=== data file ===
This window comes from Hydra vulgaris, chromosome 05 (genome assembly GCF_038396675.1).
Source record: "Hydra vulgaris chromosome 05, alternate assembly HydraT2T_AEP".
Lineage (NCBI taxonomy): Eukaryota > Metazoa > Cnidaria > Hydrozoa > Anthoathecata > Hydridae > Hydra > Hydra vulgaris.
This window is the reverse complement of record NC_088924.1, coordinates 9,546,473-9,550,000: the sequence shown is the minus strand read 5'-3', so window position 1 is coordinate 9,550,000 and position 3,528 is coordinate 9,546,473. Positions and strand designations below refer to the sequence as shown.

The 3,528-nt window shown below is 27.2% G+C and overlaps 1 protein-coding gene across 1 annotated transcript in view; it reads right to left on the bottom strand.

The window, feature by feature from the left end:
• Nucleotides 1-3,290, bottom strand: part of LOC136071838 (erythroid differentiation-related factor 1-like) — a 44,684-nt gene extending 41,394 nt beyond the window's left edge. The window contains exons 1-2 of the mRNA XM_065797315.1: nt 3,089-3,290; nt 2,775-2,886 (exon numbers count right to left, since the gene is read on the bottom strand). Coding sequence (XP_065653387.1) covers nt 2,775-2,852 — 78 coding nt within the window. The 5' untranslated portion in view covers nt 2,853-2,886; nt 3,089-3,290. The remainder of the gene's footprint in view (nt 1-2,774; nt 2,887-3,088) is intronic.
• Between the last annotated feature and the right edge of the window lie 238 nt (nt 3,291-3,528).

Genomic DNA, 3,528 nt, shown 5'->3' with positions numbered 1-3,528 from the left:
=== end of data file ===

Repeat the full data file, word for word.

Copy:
This window comes from Hydra vulgaris, chromosome 05 (genome assembly GCF_038396675.1).
Source record: "Hydra vulgaris chromosome 05, alternate assembly HydraT2T_AEP".
Lineage (NCBI taxonomy): Eukaryota > Metazoa > Cnidaria > Hydrozoa > Anthoathecata > Hydridae > Hydra > Hydra vulgaris.
This window is the reverse complement of record NC_088924.1, coordinates 9,546,473-9,550,000: the sequence shown is the minus strand read 5'-3', so window position 1 is coordinate 9,550,000 and position 3,528 is coordinate 9,546,473. Positions and strand designations below refer to the sequence as shown.

The 3,528-nt window shown below is 27.2% G+C and overlaps 1 protein-coding gene across 1 annotated transcript in view; it reads right to left on the bottom strand.

The window, feature by feature from the left end:
• Nucleotides 1-3,290, bottom strand: part of LOC136071838 (erythroid differentiation-related factor 1-like) — a 44,684-nt gene extending 41,394 nt beyond the window's left edge. The window contains exons 1-2 of the mRNA XM_065797315.1: nt 3,089-3,290; nt 2,775-2,886 (exon numbers count right to left, since the gene is read on the bottom strand). Coding sequence (XP_065653387.1) covers nt 2,775-2,852 — 78 coding nt within the window. The 5' untranslated portion in view covers nt 2,853-2,886; nt 3,089-3,290. The remainder of the gene's footprint in view (nt 1-2,774; nt 2,887-3,088) is intronic.
• Between the last annotated feature and the right edge of the window lie 238 nt (nt 3,291-3,528).

Genomic DNA, 3,528 nt, shown 5'->3' with positions numbered 1-3,528 from the left: